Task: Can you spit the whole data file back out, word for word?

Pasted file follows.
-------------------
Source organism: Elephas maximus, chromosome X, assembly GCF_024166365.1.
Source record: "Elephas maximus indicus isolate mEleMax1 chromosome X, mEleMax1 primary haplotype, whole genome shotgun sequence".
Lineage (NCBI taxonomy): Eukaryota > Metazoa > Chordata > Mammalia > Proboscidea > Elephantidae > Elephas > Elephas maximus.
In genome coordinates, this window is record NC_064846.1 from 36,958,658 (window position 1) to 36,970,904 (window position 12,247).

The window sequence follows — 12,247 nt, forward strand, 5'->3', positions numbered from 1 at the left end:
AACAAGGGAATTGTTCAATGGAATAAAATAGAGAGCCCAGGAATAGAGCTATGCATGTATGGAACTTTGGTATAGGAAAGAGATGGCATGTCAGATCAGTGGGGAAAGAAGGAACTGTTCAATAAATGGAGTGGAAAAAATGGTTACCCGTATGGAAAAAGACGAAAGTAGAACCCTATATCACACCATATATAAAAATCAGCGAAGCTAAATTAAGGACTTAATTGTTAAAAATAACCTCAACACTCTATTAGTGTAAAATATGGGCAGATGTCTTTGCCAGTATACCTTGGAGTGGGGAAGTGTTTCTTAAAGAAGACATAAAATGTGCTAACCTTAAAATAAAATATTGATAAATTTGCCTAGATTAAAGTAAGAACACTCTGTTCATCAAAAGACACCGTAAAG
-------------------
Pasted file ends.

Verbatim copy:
Source organism: Elephas maximus, chromosome X, assembly GCF_024166365.1.
Source record: "Elephas maximus indicus isolate mEleMax1 chromosome X, mEleMax1 primary haplotype, whole genome shotgun sequence".
Lineage (NCBI taxonomy): Eukaryota > Metazoa > Chordata > Mammalia > Proboscidea > Elephantidae > Elephas > Elephas maximus.
In genome coordinates, this window is record NC_064846.1 from 36,958,658 (window position 1) to 36,970,904 (window position 12,247).

The window sequence follows — 12,247 nt, forward strand, 5'->3', positions numbered from 1 at the left end:
AACAAGGGAATTGTTCAATGGAATAAAATAGAGAGCCCAGGAATAGAGCTATGCATGTATGGAACTTTGGTATAGGAAAGAGATGGCATGTCAGATCAGTGGGGAAAGAAGGAACTGTTCAATAAATGGAGTGGAAAAAATGGTTACCCGTATGGAAAAAGACGAAAGTAGAACCCTATATCACACCATATATAAAAATCAGCGAAGCTAAATTAAGGACTTAATTGTTAAAAATAACCTCAACACTCTATTAGTGTAAAATATGGGCAGATGTCTTTGCCAGTATACCTTGGAGTGGGGAAGTGTTTCTTAAAGAAGACATAAAATGTGCTAACCTTAAAATAAAATATTGATAAATTTGCCTAGATTAAAGTAAGAACACTCTGTTCATCAAAAGACACCGTAAAG